You think football is tough? Try being the master of six pieces of apparatus, each different to the other and requiring a combination of strength, mobility, endurance, flexibility, body control and co-ordination. 

Role models like three-time Olympic medalist Louis Smith began the sport at a young age, drawn to the thrill of learning new ‘tricks’, being with his friends and keeping out of trouble. Sound familiar?

With loads of physical activity, balanced with fun and excitement to test the craziest of thrill seeker, Men’s Artistic Gymnastics has something to keep every lad challenged:

Floor Exercise (FX)
The 12 X12 metre sprung floor area allows the gymnast to reach incredible heights following a series of explosive and power acrobatic and tumbling skills. Coming back down to earth is only half the fun!

Pommel Horse (PH)
Standing 1.15 metres from the floor, the pommel horse is one of the hardest pieces of men’s apparatus to master.

A good pommel horse routine will demonstrate smooth continuous circular and pendulum type swings, double leg circles and scissor movements. The pommel horse is a piece of apparatus not for the feint-hearted.

Rings (RG)
To master the rings a gymnast needs incredible strength, balance and body tension. Suspended 2.80 metres from the floor, there is little room for error.

Ring routines include a variety of movements demonstrating purse strength, support and balance. Gymnasts often perform a series of swings and holds with both forward and backward elements.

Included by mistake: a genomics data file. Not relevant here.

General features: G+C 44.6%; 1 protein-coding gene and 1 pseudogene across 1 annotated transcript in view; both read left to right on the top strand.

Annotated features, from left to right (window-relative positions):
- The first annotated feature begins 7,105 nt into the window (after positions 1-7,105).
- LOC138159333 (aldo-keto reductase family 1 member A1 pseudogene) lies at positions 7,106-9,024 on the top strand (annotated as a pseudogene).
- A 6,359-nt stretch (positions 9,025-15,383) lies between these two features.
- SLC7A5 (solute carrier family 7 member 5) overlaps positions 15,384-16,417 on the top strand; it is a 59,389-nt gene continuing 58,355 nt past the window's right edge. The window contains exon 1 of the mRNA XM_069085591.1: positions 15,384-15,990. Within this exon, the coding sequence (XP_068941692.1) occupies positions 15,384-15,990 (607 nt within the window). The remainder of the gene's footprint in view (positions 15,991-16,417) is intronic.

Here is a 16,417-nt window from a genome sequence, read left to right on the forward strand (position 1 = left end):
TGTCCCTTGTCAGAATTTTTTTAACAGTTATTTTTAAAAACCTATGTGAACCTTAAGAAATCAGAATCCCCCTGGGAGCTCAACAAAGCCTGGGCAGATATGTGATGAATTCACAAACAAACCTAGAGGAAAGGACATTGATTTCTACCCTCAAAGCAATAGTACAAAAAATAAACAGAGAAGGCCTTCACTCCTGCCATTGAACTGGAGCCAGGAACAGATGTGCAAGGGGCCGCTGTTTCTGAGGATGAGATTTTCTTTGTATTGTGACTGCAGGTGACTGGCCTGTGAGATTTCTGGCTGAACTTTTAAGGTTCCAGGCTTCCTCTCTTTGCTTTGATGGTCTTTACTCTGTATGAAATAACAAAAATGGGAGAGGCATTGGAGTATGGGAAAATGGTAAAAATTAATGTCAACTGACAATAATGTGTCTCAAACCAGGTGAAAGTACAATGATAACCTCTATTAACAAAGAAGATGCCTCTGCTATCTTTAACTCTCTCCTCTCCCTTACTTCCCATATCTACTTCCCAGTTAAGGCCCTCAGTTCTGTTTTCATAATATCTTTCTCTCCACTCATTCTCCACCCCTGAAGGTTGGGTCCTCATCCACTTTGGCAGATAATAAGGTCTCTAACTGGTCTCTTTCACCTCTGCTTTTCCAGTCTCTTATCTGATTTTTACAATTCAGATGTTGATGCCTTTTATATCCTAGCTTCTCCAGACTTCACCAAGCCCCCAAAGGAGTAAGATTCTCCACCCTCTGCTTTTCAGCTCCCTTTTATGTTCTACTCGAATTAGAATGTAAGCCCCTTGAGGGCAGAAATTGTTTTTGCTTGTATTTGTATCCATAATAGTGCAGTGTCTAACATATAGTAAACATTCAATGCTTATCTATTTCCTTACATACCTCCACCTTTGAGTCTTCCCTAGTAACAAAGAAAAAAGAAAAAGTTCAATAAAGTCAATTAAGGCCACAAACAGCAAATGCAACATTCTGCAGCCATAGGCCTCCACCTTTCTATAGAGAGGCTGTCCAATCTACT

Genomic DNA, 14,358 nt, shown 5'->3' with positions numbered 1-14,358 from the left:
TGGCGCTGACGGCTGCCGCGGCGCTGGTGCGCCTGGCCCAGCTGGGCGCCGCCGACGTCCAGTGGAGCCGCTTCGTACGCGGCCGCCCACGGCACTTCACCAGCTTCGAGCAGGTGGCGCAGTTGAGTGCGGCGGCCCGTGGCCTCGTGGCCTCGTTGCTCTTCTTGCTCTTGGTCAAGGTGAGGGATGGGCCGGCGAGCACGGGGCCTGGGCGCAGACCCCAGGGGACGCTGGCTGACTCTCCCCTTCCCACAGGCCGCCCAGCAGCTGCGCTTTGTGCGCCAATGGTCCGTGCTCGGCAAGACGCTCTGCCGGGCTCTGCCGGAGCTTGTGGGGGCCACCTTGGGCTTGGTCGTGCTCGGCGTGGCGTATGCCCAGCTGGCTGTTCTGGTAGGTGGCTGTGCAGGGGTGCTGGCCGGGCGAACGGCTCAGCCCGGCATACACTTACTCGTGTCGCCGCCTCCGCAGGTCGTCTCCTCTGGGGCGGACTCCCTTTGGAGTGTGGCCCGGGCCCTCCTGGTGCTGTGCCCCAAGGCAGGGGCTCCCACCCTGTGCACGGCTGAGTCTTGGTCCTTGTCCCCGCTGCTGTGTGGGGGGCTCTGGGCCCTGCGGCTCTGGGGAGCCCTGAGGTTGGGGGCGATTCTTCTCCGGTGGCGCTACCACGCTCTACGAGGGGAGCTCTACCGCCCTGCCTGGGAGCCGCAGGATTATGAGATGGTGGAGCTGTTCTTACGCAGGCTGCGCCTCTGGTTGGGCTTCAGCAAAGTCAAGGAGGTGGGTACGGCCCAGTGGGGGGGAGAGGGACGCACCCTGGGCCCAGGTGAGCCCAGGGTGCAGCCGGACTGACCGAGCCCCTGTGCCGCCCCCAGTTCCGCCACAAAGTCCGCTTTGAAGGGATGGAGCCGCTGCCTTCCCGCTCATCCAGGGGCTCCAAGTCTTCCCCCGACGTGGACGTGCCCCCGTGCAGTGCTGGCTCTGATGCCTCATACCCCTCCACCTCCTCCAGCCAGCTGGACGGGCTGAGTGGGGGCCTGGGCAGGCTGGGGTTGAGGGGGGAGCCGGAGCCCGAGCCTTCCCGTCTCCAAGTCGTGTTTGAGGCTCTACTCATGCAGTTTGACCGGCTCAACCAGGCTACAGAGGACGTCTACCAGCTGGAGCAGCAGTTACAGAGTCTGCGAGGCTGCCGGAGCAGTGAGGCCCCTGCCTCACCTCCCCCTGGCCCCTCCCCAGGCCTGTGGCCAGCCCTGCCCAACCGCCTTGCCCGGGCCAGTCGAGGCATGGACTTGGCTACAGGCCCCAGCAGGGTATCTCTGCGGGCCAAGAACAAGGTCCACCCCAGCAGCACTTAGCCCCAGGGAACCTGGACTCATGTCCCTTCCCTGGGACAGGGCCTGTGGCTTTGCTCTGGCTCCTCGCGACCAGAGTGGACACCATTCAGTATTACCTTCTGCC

Vault (VT)
Imagine charging 25 metres towards a 1.35 metre vaulting table, springing from the top and landing within a set of parallel lines on the other side. This is the task facing the gymnast wishing to master the vault.

The combination of a fast run and approach to the spring board, quick transition to the vaulting table and explosive take-off should see the gymnast catapult themselves sky high in preparation for a controlled landing. 

Parallel Bars (PB)
If you thought swinging and balancing on one bar was hard enough, try negotiating two. The Parallel Bars stand 2.00 metres from floor and ‘give’ under the gymnasts weight to provide for some crazy combinations of skills seen both above and below the bars.

Horizontal (High) Bar (HB)
Perhaps the most spectacular of the men’s apparatus, the horizontal bar stands 2.80 metres from floor and sees the gymnast turn multiple swinging circles, daring release and catch elements and tightly wound up dismounts that defy the imagination.

Gymnasts perform continuous clean swinging movements and must not touch the bar with their body. Complex grip changes add variety and risk to routines.